Driven by the increasing popularity of its HabasitLINK plastic modular belts in sectors ranging from packaging and food processing to car assembly, Swiss conveyor, processing and power transmission belt manufacturer Habasit has opened a CHF2m (€1.21m) Modular Belt Innovation Centre at its Reinach headquarters near Basel.
With last Autumn’s acquisition of US belt manufacturer KVP, Habasit now claims to be the world’s number two manufacturer of plastic modular belts, and of conveyor, transmission and processing belts generally. Speaking at the Centre’s inauguration, chairman Giovanni Volpi said the group had seen sustained growth in sales of its modular plastic belts, particularly in the past five years, having first moved into the field shortly after acquiring Italian plastic injection moulding specialist Plastomeccanica in 1999.
Plastic modular belt sales now account for “a significant share” of the company’s (CHF711m – €430.3m in 2006) turnover. Corrugated sheet plants and, to a slightly lesser extent -“due to the fact that metal chain belts are especially well-established in such facilities” – canning and bottling plants, are a regular destination.
The plastic belts’ claimed advantages over “traditional” fabric and metal belts include ease of cleaning and maintenance, excellent load-bearing capacity, immunity from corrosion, and, particularly, superior “tracking”; slippage and disengagement is “eliminated” via a positive drive system where belts are driven by precisely engineered plastic sprockets for minimal friction, ultra-smooth running and a long life.
Belts can also be supplied for high temperature operation – with a number offering the ability to withstand long-term use within shrink tunnels used for shrinkwrapping cans and bottles where internal belt temperatures may reach up to 240 degs C.
Each belt is assembled to the application’s specific requirements from individually moulded pieces put together in a pattern and held together with plastic or (depending on the application) metal rods. Assembly is usually undertaken by the Habasit affiliate closest to the customer, with the rod and belt module material carefully chosen to meet the application’s requirements. The simple connecting rods are installable and removable from one edge without tools.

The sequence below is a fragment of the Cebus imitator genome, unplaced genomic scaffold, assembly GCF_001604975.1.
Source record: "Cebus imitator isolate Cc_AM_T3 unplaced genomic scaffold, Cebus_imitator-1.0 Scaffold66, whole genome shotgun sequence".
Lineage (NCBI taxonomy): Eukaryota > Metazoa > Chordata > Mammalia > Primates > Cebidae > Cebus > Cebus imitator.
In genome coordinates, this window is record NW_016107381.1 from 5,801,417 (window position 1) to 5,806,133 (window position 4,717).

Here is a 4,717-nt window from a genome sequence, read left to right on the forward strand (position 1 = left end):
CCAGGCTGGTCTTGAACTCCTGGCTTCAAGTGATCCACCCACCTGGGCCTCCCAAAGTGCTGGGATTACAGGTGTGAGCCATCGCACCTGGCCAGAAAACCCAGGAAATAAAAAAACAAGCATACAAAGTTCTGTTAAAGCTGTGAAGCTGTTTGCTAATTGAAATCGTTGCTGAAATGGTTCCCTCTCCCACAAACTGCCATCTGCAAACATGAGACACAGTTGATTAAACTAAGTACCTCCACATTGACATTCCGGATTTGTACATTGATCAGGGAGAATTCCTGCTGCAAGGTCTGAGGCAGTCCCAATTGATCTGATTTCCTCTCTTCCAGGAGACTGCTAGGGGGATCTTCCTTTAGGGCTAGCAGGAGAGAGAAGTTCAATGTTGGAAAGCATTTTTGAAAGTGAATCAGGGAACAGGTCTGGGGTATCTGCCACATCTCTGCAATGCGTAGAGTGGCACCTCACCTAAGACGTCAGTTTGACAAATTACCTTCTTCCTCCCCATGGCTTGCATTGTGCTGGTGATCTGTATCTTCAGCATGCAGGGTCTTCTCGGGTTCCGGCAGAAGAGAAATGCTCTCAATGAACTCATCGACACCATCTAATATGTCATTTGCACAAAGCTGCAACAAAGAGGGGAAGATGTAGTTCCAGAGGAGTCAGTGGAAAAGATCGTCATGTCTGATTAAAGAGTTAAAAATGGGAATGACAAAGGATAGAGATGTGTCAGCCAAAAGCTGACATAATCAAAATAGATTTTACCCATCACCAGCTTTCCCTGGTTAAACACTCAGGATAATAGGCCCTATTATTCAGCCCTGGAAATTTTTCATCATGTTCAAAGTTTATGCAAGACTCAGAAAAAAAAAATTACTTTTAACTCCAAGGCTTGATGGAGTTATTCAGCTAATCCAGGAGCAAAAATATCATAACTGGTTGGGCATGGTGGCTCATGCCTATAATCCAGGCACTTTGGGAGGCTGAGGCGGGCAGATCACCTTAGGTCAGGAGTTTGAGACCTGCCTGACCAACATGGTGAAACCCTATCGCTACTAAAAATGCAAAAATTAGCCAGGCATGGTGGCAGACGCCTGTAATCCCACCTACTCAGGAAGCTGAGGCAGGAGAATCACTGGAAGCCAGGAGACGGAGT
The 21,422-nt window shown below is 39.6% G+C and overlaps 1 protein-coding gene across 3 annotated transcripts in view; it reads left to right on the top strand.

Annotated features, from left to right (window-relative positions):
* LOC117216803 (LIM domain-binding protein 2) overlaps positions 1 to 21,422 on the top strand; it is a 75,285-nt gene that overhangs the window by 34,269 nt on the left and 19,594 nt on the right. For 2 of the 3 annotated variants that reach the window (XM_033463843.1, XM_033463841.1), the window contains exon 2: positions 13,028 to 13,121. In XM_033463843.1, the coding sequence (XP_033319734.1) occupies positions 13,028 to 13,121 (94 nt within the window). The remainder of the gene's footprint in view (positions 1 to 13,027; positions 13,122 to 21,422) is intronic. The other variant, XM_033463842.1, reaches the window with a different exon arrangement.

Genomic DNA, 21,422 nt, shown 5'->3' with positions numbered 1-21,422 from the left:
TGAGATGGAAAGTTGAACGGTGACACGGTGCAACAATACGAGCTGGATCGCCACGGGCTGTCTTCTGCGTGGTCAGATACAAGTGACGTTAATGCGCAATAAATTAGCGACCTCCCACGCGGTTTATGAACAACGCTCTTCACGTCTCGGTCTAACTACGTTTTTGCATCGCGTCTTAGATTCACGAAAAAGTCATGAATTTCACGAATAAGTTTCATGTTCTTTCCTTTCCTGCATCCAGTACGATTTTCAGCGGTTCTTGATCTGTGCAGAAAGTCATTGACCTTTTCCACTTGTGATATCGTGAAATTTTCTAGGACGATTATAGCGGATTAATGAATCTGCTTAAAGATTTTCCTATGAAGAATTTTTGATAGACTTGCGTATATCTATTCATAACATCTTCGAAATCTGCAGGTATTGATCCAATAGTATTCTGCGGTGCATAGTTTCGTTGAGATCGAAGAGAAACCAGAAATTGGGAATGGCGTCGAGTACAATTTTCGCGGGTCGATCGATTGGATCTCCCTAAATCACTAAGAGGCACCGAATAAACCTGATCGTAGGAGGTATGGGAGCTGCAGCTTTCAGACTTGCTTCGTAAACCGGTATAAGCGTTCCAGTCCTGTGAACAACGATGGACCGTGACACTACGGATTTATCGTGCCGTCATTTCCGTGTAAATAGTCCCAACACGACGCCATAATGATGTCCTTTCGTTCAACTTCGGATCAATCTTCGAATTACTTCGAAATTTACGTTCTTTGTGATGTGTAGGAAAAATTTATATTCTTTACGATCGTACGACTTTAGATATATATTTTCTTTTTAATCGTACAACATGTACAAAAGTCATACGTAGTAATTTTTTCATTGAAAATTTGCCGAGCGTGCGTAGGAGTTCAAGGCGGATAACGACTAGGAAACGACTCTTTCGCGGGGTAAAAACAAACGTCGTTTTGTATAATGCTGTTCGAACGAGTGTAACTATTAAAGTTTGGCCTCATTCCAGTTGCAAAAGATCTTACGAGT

Habasit also supplies sophisticated clean-in-place equipment, which ensures ultra-thorough cleaning, assisted by the plastic modular belts’ open hinge design, the use of oblong holes for the connecting rods and special water channels. The systems are excellently showcased at one of seven special testing stations within the Centre.
“In the packaging sphere – and in our applications to date we are often talking about moving large stacks of corrugated sheets – the plastic belts’ smooth surface also creates a more stable platform than the still widely used live roller systems,” explained product manager Alex Schöpf. “A big advantage for sheet plants is elimination of the well-known “elephant’s foot” profile at the bottom of the stack caused by sheet slippage which can occur with other conveyors. Alongside rendering a significant number of sheets unsaleable, the phenomenon can compromise operator safety.”
One of Habasit’s greatest packaging sector successes with plastic modular belts has seen it recently supply 9,700 sq m of plastic modular belt to “one of Europe’s largest corrugated sheet plants”, in Spain. Its plastic belts are also increasingly specified by bottling and canning plants; one of the Centre’s testing stations, a “bottle testing loop”, evaluates the performance of HabasitLINK modular belts on can and bottle conveyors, and can also accurately predict the customer’s energy consumption.
Habasit’s management told visitors at the opening the technology shown represented “only a fraction of the countless solutions which can be achieved using HabasitLINK and KVP plastic modular belts”. Volpi concluded: “Habasit is sparing neither trouble nor expense in using the latest technologies and in setting up this modern test centre to cerate the optimum environment for researching and developing plastic modular belts.”
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